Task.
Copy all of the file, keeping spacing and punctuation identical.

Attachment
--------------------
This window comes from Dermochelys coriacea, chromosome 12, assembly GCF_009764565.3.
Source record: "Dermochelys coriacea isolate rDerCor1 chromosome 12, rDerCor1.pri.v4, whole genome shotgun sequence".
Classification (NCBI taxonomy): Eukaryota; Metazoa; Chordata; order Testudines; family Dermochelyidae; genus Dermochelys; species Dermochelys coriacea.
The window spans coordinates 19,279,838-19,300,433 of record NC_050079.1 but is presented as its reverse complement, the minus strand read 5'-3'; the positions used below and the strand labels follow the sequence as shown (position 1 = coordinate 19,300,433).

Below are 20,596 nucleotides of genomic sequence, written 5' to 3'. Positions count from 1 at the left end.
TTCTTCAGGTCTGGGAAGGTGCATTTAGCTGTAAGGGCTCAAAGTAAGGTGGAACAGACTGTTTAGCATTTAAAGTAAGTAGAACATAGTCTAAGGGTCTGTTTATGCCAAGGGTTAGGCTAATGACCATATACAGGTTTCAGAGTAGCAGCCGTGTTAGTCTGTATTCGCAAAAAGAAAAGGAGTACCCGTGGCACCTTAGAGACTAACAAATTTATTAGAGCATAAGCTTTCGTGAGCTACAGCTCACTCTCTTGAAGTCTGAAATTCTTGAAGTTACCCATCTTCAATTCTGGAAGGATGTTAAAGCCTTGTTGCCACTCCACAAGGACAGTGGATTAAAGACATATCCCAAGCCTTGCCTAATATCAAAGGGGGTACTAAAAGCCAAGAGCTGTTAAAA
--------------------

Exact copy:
This window comes from Dermochelys coriacea, chromosome 12, assembly GCF_009764565.3.
Source record: "Dermochelys coriacea isolate rDerCor1 chromosome 12, rDerCor1.pri.v4, whole genome shotgun sequence".
Classification (NCBI taxonomy): Eukaryota; Metazoa; Chordata; order Testudines; family Dermochelyidae; genus Dermochelys; species Dermochelys coriacea.
The window spans coordinates 19,279,838-19,300,433 of record NC_050079.1 but is presented as its reverse complement, the minus strand read 5'-3'; the positions used below and the strand labels follow the sequence as shown (position 1 = coordinate 19,300,433).

Below are 20,596 nucleotides of genomic sequence, written 5' to 3'. Positions count from 1 at the left end.
TTCTTCAGGTCTGGGAAGGTGCATTTAGCTGTAAGGGCTCAAAGTAAGGTGGAACAGACTGTTTAGCATTTAAAGTAAGTAGAACATAGTCTAAGGGTCTGTTTATGCCAAGGGTTAGGCTAATGACCATATACAGGTTTCAGAGTAGCAGCCGTGTTAGTCTGTATTCGCAAAAAGAAAAGGAGTACCCGTGGCACCTTAGAGACTAACAAATTTATTAGAGCATAAGCTTTCGTGAGCTACAGCTCACTCTCTTGAAGTCTGAAATTCTTGAAGTTACCCATCTTCAATTCTGGAAGGATGTTAAAGCCTTGTTGCCACTCCACAAGGACAGTGGATTAAAGACATATCCCAAGCCTTGCCTAATATCAAAGGGGGTACTAAAAGCCAAGAGCTGTTAAAA